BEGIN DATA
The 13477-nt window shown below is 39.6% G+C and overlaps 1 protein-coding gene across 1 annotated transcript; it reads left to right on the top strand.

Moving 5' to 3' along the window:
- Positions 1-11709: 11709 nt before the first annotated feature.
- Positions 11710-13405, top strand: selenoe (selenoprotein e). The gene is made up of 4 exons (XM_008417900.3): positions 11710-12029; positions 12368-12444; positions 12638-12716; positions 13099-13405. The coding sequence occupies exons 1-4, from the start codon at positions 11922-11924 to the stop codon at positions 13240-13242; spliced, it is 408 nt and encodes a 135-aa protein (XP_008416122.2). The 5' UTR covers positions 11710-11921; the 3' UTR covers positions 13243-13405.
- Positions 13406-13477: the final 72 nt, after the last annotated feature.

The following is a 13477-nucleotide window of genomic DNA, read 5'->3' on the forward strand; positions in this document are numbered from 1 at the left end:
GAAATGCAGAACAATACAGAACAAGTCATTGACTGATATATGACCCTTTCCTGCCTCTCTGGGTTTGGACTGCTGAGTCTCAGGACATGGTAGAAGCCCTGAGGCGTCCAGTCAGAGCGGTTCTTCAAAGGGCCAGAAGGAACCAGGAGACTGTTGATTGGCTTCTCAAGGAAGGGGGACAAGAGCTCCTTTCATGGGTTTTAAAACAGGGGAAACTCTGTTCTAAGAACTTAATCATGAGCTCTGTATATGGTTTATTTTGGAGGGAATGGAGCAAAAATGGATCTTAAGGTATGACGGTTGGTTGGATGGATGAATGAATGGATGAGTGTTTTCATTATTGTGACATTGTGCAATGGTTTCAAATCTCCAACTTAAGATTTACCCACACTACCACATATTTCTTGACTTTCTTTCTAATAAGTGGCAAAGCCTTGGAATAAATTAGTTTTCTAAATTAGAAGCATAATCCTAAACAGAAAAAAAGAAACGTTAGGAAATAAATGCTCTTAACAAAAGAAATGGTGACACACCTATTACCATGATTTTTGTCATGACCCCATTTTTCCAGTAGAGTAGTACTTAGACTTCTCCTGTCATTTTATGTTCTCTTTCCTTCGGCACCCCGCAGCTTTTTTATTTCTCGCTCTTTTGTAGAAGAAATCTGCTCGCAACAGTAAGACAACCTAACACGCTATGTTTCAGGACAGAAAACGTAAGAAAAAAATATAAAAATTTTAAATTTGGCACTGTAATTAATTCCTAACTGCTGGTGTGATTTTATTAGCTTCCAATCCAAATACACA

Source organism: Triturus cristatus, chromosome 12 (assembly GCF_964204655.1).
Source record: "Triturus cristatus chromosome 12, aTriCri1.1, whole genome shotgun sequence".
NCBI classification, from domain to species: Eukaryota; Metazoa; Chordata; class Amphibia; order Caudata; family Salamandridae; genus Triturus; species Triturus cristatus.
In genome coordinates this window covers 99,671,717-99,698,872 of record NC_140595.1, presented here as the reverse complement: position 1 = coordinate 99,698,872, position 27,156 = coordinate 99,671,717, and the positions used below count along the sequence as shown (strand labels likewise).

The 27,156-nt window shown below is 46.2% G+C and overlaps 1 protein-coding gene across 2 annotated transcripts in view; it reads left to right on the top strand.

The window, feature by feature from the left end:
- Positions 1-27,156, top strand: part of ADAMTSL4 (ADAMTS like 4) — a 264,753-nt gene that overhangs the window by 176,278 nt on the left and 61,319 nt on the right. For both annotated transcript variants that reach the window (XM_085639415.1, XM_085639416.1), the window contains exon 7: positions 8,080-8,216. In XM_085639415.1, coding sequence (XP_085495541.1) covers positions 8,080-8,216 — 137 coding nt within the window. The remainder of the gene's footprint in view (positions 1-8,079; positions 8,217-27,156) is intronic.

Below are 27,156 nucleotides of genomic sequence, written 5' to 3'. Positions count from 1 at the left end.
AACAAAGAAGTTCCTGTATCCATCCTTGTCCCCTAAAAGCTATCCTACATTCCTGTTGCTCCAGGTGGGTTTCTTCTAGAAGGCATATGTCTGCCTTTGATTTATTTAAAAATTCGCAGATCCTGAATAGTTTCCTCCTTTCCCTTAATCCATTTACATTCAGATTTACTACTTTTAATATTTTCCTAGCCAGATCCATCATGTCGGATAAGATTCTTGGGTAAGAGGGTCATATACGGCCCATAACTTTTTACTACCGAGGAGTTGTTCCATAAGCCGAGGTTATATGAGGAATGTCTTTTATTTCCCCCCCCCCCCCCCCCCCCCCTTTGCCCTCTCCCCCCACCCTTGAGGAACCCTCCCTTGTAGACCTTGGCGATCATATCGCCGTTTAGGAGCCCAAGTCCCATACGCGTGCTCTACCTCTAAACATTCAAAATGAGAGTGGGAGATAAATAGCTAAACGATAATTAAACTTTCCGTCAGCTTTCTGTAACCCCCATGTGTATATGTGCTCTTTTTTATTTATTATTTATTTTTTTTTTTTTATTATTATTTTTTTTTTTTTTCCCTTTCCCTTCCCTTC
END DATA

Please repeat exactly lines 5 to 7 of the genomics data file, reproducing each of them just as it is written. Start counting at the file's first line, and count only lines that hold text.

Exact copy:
- Positions 13406-13477: the final 72 nt, after the last annotated feature.

The following is a 13477-nucleotide window of genomic DNA, read 5'->3' on the forward strand; positions in this document are numbered from 1 at the left end:
GAAATGCAGAACAATACAGAACAAGTCATTGACTGATATATGACCCTTTCCTGCCTCTCTGGGTTTGGACTGCTGAGTCTCAGGACATGGTAGAAGCCCTGAGGCGTCCAGTCAGAGCGGTTCTTCAAAGGGCCAGAAGGAACCAGGAGACTGTTGATTGGCTTCTCAAGGAAGGGGGACAAGAGCTCCTTTCATGGGTTTTAAAACAGGGGAAACTCTGTTCTAAGAACTTAATCATGAGCTCTGTATATGGTTTATTTTGGAGGGAATGGAGCAAAAATGGATCTTAAGGTATGACGGTTGGTTGGATGGATGAATGAATGGATGAGTGTTTTCATTATTGTGACATTGTGCAATGGTTTCAAATCTCCAACTTAAGATTTACCCACACTACCACATATTTCTTGACTTTCTTTCTAATAAGTGGCAAAGCCTTGGAATAAATTAGTTTTCTAAATTAGAAGCATAATCCTAAACAGAAAAAAAGAAACGTTAGGAAATAAATGCTCTTAACAAAAGAAATGGTGACACACCTATTACCATGATTTTTGTCATGACCCCATTTTTCCAGTAGAGTAGTACTTAGACTTCTCCTGTCATTTTATGTTCTCTTTCCTTCGGCACCCCGCAGCTTTTTTATTTCTCGCTCTTTTGTAGAAGAAATCTGCTCGCAACAGTAAGACAACCTAACACGCTATGTTTCAGGACAGAAAACGTAAGAAAAAAATATAAAAATTTTAAATTTGGCACTGTAATTAATTCCTAACTGCTGGTGTGATTTTATTAGCTTCCAATCCAAATACACA